Weekly Scene: Weekend


What to say about Weekend? If Brokeback weren’t my de facto favorite film—for all the reasons I have shared here in previous posts—this one would swoop in and take the crown.

Far less well-known, this British indie flick directed by Andrew Haigh (before he got involved with HBO’s Looking) is a quiet, stirring, simmering pot of big beautiful emotions. It is also a two-hander; that is, the two main characters dominate the screen for almost the entire film, often for long stretches of very queer, very meaningful conversation.

Prior to Weekend, the queer cinema I had ingested was relatively chaste, hemmed in by Hollywood standards of production and the Motion Picture Association of America’s (MPAA) rating system which, no surprise, favors heterosexuality. Haigh’s low budget film did not have those concerns on its mind and, when I caught it freshman year at NYU, I was mesmerized, turned on, emotionally drained, and, quite simply, happy. Weekend represented for me an idealized form of queer cinema: erotic, intelligent, political, and deeply humanized. 


The narrative is incredibly simple: Russell (Tom Cullen who, last I saw him, was wooing Lady Mary on Downton Abbey, on the right in the above image) is a semi-closeted maybe-30-year-old whose friends, all straight, are understanding but hardly know him. He goes to a gay bar one night and eyes Glen (Chris New, left); the next morning we realize they went home together. So begins a weekend of conversation, sex, and self-realization. There’s a major twist as well, which I won’t spoil here. Suffice it to say that their time together has certain time-based constraints placed on it.

The acting is superb. Both men, in their first major roles, are incredibly natural, never hitting a false note despite Glen’s highly political philosophizing and Russell’s insecurity. They are archetypical in certain ways, but both characters transcend stereotype to reach a far more human place of mutual understanding. This happens through the long-winded, often exhausting conversation between them about topics ranging from same-sex marriage to monogamy to their coming out experiences and, finally, a bout of tense, drug and alcohol spurred verbal sparring. The stakes rise higher and higher for both characters as their weekend together draws to a close.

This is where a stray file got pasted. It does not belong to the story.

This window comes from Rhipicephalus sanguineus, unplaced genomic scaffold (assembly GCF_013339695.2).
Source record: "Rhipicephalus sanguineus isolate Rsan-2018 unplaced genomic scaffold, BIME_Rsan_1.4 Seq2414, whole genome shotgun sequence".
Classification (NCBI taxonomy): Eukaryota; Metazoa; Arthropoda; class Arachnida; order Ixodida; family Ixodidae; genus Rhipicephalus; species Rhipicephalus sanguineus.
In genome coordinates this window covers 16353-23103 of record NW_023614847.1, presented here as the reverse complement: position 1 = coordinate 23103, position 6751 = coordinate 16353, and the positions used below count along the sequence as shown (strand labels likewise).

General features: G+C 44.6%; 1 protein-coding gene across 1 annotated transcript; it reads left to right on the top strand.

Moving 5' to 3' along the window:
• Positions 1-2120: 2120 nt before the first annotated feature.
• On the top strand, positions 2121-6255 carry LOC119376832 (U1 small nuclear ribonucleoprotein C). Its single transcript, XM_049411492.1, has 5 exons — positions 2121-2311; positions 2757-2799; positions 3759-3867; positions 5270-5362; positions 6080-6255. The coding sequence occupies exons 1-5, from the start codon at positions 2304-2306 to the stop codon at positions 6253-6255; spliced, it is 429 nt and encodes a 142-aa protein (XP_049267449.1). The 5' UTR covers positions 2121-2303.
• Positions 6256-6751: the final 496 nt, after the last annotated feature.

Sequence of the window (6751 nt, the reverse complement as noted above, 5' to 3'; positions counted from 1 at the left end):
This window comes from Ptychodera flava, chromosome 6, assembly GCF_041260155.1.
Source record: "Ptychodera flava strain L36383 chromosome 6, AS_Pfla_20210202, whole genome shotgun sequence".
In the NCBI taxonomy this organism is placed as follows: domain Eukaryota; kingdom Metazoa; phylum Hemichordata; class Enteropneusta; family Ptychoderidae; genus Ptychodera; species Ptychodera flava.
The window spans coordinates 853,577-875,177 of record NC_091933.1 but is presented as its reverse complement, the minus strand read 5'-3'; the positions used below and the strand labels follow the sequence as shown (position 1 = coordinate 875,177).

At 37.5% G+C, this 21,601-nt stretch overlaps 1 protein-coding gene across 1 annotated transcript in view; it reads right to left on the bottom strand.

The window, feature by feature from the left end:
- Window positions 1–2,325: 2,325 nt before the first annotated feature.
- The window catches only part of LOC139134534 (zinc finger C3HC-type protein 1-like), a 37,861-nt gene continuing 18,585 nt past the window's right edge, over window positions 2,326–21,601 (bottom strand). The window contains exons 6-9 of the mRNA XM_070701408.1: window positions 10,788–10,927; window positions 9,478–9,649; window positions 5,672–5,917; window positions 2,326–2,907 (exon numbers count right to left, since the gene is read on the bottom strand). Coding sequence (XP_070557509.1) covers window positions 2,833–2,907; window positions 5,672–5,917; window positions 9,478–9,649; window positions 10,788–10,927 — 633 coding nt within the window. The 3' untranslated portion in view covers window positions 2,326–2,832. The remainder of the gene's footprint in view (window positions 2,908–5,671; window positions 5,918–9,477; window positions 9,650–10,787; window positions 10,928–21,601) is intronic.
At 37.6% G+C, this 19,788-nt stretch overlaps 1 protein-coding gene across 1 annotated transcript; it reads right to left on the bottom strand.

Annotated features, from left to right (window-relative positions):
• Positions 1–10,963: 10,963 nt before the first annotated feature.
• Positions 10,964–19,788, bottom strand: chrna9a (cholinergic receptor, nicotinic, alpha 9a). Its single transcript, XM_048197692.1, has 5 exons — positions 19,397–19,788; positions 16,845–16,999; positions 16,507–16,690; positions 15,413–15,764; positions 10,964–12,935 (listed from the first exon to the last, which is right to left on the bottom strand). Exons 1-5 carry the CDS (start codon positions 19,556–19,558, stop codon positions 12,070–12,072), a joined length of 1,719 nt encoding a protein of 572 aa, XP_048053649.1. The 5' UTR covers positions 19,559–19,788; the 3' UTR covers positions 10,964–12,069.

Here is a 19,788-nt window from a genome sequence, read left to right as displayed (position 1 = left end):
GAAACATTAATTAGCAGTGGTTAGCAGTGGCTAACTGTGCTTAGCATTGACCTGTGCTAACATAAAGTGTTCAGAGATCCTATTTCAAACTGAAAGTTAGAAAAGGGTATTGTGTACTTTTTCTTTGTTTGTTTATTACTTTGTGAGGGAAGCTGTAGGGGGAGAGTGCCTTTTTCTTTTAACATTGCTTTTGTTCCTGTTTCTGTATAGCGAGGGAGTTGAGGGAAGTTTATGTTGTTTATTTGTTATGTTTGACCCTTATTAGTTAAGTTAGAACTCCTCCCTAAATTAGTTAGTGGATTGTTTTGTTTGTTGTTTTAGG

The actors are also unafraid of intimacy. Their first connection is a sexual one, and this plays out in interesting ways throughout the film. We do not see the pair’s initial one night stand, but instead anticipate some sort of sexual apotheosis; the consummation of their anger and confused emotions into a tender (and very sexy) love scene is satisfying both narratively and erotically. Russell especially gains a great deal from their coupling, as evidenced by the scene I’ve chosen this week.

Far more than other scenes I’ve selected, this one serves as an emotional climax. I would recommend seeing the film before watching it (or reading on), though the first couple of minutes are relatively spoiler-free.

In the scene, Russell and Glen wake up together after their night of passionate, meaningful sex. Russell, whose discomfort with his sexuality has been laid bare, proceeds to tell Glen that he never got a chance to come out to his parents (he was orphaned). Glen tells Russell that he should come out to him as if he were his father.

With lesser actors, and lesser chemistry, it could not be pulled off. Instead, what could have been sappy beyond belief is sad and joyous and frightening for Russell, and we are right there with him. The stark simplicity of the film’s narrative and formal elements marry in an affecting, incredibly honest moment of relief. It’s no surprise that I cried my eyes out while watching.

Take a look below and please, please watch this beautiful film. It’s a crowning achievement in the queer cinema canon.


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